Providing health care for camp babies and mothers

23-year-old Beatrice Harold gave birth 2 days after floods destroyed her house in Chikwawa.
© UNICEF Malawi/2019/Rebecca Phwitiko

Beatrice Harold and her newborn daughter have been living in a classroom at their local primary school ever since flood waters swept through southern Malawi three weeks ago. They were sleeping on the floor but have now moved outside to avoid the cramped conditions. They survive on the few cups of maize floor and rice they are rationed each day, and spend most of their time sitting in the playground.

“This place is not good for my baby,” says Beatrice, 23, “She can get all kinds of diseases here. I worry about her.”

But they have no choice but to stay put at Namitcheni primary school until the waters subside.

Some 85,000 people have been displaced by floods and heavy rain with most of the displaced being sheltered in schools, severely disrupting lessons. Across the country more than 800,000 people, more than half of them children, have been affected.

Beatrice was 35 weeks pregnant the day she was forced to flee her village in Chikwawa. “It had rained non-stop for a few days,” she recalls. “By the second week of March the water was rising past my knees and I knew I had to leave.”

At the school, she joined the other women sleeping in one of the classrooms. More people arrived at the school as the water flooded neighboring villages. On the morning of her third day in the camp Beatrice began experiencing intense pain in her back and belly. She was eventually taken to hospital 12 kms away by ambulance and gave birth the following morning.

“I spent another night in the hospital and was told I could go home,” she says.

For now, home is still a congested primary school.

A health worker administers vaccines at Bangual Admarc camp in Nsanje, southern Malawi
© UNICEF Malawi/2019/Thoko Chikondi

UNICEF is supporting displaced children and families in 187 temporary camps across the country, many of them in schools. The UN agency is providing the displaced population with toilets, water treatment chemicals, buckets, education supplies, recreational kits as well as tents which are being used as temporary learning spaces.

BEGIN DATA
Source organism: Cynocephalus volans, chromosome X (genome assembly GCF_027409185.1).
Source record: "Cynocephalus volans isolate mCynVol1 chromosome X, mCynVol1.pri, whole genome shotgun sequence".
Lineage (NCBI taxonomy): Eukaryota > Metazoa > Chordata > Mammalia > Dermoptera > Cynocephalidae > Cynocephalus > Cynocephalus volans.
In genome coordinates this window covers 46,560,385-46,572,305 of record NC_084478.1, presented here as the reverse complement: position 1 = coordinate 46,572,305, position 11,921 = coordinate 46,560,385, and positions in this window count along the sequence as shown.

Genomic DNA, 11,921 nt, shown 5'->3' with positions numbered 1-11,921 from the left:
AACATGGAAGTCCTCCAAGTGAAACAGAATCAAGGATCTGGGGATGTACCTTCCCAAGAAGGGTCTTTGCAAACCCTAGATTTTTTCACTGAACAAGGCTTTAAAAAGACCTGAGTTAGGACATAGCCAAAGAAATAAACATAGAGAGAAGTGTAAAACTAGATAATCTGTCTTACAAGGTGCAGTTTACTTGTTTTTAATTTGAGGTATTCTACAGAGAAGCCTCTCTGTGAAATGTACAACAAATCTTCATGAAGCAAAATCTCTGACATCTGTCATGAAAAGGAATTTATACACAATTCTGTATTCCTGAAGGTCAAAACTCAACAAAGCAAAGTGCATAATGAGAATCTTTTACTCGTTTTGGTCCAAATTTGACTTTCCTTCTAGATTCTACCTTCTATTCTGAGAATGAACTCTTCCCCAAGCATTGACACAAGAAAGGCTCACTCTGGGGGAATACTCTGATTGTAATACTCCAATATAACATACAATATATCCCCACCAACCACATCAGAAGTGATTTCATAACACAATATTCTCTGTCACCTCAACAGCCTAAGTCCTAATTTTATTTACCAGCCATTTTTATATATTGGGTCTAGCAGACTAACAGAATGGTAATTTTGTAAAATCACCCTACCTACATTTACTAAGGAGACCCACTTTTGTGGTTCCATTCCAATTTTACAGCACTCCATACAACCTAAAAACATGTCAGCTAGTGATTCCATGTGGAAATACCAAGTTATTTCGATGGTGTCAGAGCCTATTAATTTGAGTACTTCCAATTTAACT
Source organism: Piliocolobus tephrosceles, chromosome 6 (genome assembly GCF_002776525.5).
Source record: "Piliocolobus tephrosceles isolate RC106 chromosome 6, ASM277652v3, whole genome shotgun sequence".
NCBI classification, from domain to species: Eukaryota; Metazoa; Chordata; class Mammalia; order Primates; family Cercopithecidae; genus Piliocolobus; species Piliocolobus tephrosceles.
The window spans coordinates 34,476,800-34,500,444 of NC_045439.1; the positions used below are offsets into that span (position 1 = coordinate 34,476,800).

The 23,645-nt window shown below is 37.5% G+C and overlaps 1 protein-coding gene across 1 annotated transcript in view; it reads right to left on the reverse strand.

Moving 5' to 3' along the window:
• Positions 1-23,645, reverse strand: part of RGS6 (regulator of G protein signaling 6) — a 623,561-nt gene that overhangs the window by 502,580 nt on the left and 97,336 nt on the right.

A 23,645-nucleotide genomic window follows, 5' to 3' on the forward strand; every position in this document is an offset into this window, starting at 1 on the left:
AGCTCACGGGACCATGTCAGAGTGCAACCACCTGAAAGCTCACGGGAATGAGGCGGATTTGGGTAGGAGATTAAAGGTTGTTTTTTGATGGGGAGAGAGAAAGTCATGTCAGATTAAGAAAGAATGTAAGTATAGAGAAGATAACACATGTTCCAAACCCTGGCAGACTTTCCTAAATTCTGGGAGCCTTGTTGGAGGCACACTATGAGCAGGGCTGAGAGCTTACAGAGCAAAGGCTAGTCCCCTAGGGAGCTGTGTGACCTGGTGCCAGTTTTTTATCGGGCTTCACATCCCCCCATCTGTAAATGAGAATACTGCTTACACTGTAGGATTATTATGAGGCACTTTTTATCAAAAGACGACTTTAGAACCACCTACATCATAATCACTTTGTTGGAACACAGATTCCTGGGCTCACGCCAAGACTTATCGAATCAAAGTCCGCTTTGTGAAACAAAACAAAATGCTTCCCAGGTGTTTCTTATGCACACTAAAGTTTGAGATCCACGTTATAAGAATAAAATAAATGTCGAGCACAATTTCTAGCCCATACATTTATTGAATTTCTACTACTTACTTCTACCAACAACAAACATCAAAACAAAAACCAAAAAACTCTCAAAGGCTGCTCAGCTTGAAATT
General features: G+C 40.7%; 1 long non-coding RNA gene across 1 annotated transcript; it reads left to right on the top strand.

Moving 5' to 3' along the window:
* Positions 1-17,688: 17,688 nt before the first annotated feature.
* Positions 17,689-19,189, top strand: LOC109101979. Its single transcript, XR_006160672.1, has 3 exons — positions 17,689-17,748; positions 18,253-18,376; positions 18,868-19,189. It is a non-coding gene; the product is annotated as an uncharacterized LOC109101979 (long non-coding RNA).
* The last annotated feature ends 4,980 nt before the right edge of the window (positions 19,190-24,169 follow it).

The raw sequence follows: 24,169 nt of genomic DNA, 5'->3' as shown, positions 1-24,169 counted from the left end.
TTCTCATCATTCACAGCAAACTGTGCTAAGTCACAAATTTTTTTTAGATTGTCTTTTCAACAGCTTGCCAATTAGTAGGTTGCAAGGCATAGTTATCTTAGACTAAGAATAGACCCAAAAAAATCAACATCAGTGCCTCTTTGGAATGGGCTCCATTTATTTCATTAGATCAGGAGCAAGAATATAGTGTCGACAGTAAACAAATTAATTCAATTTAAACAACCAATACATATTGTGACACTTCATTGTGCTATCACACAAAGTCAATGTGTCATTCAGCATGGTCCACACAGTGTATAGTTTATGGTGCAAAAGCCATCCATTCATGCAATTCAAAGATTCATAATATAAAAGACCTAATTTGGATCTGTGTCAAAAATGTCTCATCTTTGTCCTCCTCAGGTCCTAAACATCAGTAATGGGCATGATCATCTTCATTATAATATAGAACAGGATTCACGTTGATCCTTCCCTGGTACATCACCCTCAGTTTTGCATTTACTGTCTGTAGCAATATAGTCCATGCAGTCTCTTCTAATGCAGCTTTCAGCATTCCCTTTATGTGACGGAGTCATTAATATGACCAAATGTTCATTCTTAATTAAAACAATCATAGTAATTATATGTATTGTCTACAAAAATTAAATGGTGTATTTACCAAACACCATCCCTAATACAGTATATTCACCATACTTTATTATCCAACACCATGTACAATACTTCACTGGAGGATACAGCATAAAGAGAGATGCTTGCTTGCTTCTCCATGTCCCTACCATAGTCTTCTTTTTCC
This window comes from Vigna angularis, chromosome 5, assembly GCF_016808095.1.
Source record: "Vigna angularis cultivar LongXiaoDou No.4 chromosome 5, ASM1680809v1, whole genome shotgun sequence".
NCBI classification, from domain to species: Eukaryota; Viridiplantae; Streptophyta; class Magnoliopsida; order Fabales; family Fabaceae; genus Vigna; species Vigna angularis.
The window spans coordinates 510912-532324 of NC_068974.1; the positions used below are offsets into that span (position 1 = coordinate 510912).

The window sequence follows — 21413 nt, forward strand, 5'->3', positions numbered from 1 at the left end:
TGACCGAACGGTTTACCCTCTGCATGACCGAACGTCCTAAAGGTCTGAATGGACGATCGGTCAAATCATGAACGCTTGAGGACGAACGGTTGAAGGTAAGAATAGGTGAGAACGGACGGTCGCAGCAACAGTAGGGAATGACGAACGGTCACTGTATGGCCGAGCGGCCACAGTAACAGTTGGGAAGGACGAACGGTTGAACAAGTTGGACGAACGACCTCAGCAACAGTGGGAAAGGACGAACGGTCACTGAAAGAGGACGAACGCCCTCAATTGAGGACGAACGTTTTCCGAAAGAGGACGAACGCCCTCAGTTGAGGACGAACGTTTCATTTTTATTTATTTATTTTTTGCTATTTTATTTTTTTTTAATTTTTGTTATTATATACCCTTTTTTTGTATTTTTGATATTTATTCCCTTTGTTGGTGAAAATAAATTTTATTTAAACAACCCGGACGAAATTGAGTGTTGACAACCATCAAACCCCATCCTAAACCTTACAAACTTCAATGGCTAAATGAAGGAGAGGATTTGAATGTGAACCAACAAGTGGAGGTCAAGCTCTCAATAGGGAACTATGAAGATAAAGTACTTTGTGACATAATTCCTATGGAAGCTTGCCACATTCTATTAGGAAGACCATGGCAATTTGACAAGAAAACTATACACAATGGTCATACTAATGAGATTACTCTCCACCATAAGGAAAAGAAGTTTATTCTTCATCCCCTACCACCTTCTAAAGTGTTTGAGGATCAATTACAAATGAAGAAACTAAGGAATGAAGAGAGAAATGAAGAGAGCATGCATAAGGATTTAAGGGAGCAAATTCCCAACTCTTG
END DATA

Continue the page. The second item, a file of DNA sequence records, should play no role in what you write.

Support is also being provided to district health teams which are supplying services to the camps. Teams of nurses, clinicians and other medical staff visit the camps every week to provide vaccines, family planning and antenatal services. They screen children for malnutrition and malaria, and supply drugs for TB and HIV treatment.

Beatrice worries about her daughter Given spending her first few weeks in a congested camp away from home. But at least she will not have to travel far for vaccines and other services to protect her daughter from common childhood illnesses.

District Commissioner for Chikwawa Lusizi Nhlane says UNICEF’s support to displaced families has been greatly appreciated. “We got a report of bloody diarrhea in one camp, so we really need dedicated teams providing health care to displaced families,” said Nhlane.


UNICEF Malawi Representative Johannes Wedenig walks through Bester Village in Chikwawa where families were forced to leave their homes
© UNICEF Malawi/2019/Rebecca Phwitiko

UNICEF Malawi Representative Johannes Wedenig said the needs of the displaced population were immense. “But is inspiring to see people picking up the little that is left as they start to rebuild their lives. All they need is a little support as they make the first steps to recovery.”

You can help

UNICEF estimates funding needs of US $8.265 million to meet the immediate and medium-term needs of children and women throughout the affected areas. The organisation also needs to restock supplies in warehouses, in case of another flood or disaster. If you live in the following countries, you can donate online here:

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